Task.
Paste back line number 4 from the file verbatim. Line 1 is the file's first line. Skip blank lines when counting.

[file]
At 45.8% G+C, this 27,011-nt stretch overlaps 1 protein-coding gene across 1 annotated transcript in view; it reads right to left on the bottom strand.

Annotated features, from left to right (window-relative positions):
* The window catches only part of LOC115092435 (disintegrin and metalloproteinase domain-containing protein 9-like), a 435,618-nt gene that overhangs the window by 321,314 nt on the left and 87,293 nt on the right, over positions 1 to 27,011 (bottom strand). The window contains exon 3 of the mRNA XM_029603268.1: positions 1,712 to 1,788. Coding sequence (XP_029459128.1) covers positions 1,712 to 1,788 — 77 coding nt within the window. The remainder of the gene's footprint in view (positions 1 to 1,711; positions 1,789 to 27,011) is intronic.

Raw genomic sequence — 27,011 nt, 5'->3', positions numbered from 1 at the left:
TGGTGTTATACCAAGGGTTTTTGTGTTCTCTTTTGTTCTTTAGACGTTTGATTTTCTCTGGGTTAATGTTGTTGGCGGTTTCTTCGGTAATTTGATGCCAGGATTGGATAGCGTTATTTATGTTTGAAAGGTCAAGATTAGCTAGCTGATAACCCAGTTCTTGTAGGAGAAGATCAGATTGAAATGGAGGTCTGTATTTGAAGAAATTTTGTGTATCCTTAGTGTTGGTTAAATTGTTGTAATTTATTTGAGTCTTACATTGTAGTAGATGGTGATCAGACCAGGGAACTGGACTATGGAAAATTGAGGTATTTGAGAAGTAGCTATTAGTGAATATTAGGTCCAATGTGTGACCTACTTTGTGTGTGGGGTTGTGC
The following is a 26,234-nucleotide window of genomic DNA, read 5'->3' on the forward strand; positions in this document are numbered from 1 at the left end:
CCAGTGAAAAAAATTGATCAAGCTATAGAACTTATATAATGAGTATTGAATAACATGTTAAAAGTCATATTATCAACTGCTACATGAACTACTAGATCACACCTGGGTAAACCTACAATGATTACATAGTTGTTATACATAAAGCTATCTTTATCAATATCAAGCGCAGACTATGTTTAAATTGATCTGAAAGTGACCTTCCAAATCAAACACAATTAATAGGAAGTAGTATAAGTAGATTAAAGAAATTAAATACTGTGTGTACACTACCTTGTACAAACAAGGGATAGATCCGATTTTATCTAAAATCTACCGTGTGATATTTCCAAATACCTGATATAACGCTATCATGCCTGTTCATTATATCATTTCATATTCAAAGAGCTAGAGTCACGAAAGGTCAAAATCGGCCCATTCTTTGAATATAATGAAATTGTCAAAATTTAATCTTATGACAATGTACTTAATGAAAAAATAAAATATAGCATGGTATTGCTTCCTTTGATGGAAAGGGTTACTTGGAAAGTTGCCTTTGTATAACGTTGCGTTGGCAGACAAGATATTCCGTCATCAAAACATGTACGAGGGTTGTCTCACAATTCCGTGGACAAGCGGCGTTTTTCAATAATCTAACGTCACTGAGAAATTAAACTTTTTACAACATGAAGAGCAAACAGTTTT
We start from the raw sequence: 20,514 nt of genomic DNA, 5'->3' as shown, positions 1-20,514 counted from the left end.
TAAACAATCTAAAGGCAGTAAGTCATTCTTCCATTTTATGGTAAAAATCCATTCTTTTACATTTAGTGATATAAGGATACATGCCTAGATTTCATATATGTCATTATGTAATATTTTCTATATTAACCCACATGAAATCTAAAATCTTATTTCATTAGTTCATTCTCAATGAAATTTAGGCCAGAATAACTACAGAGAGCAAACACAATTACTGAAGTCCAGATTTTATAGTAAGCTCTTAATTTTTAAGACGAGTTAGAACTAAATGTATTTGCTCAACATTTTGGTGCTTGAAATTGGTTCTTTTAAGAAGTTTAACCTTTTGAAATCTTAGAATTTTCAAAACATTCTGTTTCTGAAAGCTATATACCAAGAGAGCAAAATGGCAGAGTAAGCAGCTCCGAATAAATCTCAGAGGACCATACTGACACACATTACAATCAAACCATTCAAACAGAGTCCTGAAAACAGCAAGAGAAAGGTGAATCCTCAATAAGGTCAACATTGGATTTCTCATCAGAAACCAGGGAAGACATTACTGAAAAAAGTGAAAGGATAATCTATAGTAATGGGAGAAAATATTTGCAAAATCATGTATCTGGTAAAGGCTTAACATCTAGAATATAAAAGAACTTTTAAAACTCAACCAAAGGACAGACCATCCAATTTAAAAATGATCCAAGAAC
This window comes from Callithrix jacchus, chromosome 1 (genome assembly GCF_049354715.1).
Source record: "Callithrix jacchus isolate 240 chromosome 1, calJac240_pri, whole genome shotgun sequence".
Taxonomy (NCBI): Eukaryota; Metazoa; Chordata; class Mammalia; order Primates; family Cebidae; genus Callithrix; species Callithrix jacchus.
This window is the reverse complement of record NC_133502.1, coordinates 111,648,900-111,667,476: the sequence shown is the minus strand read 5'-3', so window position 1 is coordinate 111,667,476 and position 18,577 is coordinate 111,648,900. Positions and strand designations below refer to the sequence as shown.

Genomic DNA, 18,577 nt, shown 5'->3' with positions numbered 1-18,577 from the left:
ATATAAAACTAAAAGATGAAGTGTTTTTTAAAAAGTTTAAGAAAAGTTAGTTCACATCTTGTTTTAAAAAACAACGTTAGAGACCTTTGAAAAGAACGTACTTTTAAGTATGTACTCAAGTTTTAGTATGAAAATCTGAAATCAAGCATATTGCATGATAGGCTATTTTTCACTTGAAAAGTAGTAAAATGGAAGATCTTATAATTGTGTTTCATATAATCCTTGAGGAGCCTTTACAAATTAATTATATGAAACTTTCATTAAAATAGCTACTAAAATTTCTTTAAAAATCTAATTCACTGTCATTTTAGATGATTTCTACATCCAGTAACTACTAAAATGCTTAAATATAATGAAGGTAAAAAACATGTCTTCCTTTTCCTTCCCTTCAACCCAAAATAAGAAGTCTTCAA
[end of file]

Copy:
Raw genomic sequence — 27,011 nt, 5'->3', positions numbered from 1 at the left: